This page explains the general concepts and proposals behind the EGM format. For actual specifications and documentation of the implemented format, please see EGM format. If you are interested in reading Josh's horrible pun, please see EGM_Anthem.
EGM generally stands for Extensible Game Module. The name intentionally resembles that of ENIGMA, without the NI and A.
EGM is ENIGMA's new game format designed with speed in mind. One of the faults of ENIGMA's competition, namely Game Maker, is the massive save and load time for both the source and the executable. Those who run larger projects often end up waiting for whole minutes for the compiler to save the game, and then for the game to load. The wiser of them migrate to external resource storage, but this idea isn't well-supported by the IDE.
These applications likewise use their own, undocumented, proprietary format, which is difficult for novices to navigate and understand (I mean, especially when they encrypted it, and all).
ENIGMA should meet these issues with an extensible, plain-text format with a database-like runtime. Sun has demonstrated that ZIP is a viable format for such, Zip, and similar archiving formats, allows for the insertion of new items into the directory structure without modification to the entire file. It is also recognized by all modern operating systems (at least the latest several versions of each), meaning that most anyone who can run ENIGMA can open a Zip file. Not to mention, it saves hours on documentation. These in combination make it a good bet for a structural format.
As mentioned, the articles of information will be stored in a Zip archive. Beyond that, we must consider what sorts of information we will be saving. For ENIGMA's purposes, all such sets of information fall into a package known as a resource, which typically comprises a set of plain-text attributes, and a binary section, be it an image (background), a set of images (sprite, font), or metric information (such as room instances or path nodes).
Tracking and Enumerating
Since each of these resources has at least some amount of text associated with it, they should be based on a plain-text "properties" file, similar to the ones employed by Sun in the JAR format. The files should not be restricted to one format, however. Limiting the format hinders extensibility. At the same time, the files should be easy to traverse, and so should meet one of the two criteria:
- The files should be named, in any desired order, particular or otherwise, in a table-of-contents file (TOC) in the same directory. This is the ideal solution for ENIGMA resources; the TOC would list them in the order they will appear in the Resource tree. Because of the simple linear fashion of the TOC, a simple text file will suffice - no need to use .properties.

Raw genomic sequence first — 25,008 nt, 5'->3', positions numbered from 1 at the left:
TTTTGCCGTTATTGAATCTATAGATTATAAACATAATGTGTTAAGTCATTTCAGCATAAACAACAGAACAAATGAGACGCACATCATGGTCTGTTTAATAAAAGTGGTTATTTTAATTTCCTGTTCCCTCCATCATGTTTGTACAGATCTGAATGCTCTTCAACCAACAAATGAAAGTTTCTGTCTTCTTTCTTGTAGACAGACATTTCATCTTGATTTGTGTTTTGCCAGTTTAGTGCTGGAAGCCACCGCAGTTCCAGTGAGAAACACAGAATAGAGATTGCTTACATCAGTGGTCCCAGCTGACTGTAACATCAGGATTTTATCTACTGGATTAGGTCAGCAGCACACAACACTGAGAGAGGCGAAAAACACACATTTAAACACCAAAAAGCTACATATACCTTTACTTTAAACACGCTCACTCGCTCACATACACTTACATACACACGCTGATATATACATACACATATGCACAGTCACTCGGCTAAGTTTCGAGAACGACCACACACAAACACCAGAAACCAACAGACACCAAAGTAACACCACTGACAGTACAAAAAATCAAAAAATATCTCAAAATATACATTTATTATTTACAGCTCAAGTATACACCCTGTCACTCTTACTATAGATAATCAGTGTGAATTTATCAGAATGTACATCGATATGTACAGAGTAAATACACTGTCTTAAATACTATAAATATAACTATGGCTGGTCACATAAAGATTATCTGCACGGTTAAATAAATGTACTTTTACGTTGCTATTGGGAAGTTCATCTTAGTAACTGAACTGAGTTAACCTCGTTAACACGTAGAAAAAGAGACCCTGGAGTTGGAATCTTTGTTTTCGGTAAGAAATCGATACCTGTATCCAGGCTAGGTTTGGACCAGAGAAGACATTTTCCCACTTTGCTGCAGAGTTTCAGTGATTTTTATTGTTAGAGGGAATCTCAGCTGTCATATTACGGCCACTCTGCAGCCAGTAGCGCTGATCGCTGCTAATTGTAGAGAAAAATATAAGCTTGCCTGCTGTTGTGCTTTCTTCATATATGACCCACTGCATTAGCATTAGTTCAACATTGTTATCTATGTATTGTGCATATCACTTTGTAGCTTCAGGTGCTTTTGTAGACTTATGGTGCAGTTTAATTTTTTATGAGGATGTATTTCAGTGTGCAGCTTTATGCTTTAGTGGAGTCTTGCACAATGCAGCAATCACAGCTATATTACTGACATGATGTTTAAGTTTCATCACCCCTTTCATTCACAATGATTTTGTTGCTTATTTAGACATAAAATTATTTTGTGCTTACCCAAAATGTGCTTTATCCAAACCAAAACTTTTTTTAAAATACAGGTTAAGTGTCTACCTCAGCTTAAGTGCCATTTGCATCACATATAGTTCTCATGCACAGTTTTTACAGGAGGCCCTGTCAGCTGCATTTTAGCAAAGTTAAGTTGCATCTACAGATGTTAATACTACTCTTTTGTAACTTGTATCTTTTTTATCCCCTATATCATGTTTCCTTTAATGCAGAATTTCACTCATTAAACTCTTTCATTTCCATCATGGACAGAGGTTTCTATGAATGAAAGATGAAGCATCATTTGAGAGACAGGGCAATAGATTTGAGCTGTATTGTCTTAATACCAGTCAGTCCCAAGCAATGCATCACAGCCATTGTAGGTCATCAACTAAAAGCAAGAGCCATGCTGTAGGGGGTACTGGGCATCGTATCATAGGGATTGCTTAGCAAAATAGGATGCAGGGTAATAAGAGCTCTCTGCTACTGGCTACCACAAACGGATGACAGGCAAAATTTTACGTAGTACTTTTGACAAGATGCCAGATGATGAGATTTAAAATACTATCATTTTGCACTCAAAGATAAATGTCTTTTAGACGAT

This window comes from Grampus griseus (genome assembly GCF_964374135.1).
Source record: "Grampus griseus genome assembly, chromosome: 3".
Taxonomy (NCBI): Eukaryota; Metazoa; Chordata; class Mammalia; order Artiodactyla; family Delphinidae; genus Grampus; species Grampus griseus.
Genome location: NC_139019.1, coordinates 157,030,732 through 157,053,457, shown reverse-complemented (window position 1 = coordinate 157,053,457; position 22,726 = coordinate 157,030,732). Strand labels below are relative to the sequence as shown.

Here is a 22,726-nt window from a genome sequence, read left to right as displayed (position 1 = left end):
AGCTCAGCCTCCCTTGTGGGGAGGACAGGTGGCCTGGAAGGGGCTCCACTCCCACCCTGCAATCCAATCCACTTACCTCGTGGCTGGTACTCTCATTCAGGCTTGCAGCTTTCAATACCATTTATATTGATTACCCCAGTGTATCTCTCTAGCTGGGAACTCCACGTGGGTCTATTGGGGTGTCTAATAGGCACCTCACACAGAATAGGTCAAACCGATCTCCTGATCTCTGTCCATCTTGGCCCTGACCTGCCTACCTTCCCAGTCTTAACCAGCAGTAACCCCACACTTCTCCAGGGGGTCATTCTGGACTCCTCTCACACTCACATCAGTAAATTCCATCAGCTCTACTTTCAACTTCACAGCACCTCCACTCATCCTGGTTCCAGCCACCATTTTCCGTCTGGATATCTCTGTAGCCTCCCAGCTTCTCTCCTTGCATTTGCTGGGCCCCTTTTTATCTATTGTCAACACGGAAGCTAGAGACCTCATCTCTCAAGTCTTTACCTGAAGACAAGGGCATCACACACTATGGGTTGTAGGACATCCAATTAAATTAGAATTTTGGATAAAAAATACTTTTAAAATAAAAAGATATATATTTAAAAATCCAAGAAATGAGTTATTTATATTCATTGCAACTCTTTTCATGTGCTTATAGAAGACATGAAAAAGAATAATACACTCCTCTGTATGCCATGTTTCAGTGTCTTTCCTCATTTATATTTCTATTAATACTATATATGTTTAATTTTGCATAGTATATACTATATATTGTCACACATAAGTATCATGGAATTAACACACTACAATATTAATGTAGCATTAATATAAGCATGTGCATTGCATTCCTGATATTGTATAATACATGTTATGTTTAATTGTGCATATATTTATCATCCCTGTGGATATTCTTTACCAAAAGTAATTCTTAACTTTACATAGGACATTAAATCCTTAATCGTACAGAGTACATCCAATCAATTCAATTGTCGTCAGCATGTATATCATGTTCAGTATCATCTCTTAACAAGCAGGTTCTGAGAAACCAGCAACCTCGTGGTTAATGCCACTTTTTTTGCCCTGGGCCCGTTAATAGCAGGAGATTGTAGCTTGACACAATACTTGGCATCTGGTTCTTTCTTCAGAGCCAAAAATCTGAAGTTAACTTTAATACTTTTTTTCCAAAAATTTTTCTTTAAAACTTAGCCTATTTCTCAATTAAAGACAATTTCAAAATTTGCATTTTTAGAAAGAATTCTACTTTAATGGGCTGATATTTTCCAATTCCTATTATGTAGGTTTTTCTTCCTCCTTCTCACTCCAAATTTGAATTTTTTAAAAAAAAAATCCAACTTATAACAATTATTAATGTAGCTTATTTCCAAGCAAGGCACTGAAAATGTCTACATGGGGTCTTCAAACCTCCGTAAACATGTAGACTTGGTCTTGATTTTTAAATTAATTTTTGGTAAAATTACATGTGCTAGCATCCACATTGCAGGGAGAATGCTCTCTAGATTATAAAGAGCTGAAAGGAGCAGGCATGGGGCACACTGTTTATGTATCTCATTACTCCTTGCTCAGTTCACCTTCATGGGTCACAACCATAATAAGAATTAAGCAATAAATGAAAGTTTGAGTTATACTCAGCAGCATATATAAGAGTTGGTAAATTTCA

- As a lighter-weight alternative, the files can be stored in a predictable sequence as specified in the documentation of the application that will be using this format. For example, if ENIGMA were to use INI, we would look in the Sprites/ directory of the archive to find spr_0.ini, spr_1.ini, spr_2.ini. (Wherein 'ini' is just a familiar extension. The actual extension would more likely be .properties or .ey)
In the second case, this specification does not call for a particular prefix, or that the static characters be a prefix or even that there are static characters in the sequence at all. The sequence must, however, be easily generated by starting at a given index and incrementing by a small, positive integer. Hence, [1, 2, 3], [a, b, c], and [J, K, L] are acceptable, while [i, ii, iii, iv, v] is not. Numbering in alternative bases is also acceptable, even where leading digits (plural) are in a different base than the trailing digit (singular). For example, A1, A2, A3... A8, A9, B1. But people will hate you if you do that. Note that, when omitting leading zeroes, whether there is an implied 0 there is application specific - so if you use spr_0 through spr_9, and then spr_10, it is up to the application as to whether spr_10 will appear before spr_2 or after spr_9. To guarantee ordering, you should either use a TOC, or include leading zeroes, or ensure that the application used handles this consistently.
The extensions are mandatory and must be consistent, and in the prior case, the TOC must always have a set name, such as "toc.txt". A program attempting to read this spec to populate the tree would first begin by attempting to locate the TOC. If it exists, it will use that. It is undecided at this time what the specification should do with entries with no corresponding properties file (either discard or use a default set of attributes). Properties files not listed in the TOC shall be appended to the tree in aforementioned sequential order after the TOC entries. Resultantly, there is no difference between an empty TOC and a missing/omitted one.
This specification does not yet specify how to handle Secondary Groups of resources.
Resources requiring binary data should store ONLY binary sequences under 512 bytes in with text attributes. In such a case, the format must be hexadecimal, but spacing and capitalization are at the discretion of the implementing application.
In cases of binary data in excess of, or likely to be in excess of, 512 bytes, this data should be stored in a separate file, and the relative path to that file should be referenced in the text-attributes file mentioned in the subsection above.
вздор, ерунда, нонсенс, чепуха, абсурдность, EGM! сумасбродство, абсурд, нонсенс, EGM! пустяки, бессмыслица, EGM! Cosa diavolo sto cantando, Non ho indizio; Ma l'ho cantare per uno: EGM! ;מה חרא, עכשיו אני לשיר עברית אז אני אשיר על אהבה אמיתית שלי: EGM! Sottises, balivernes, inepties, plus sur d'EGM!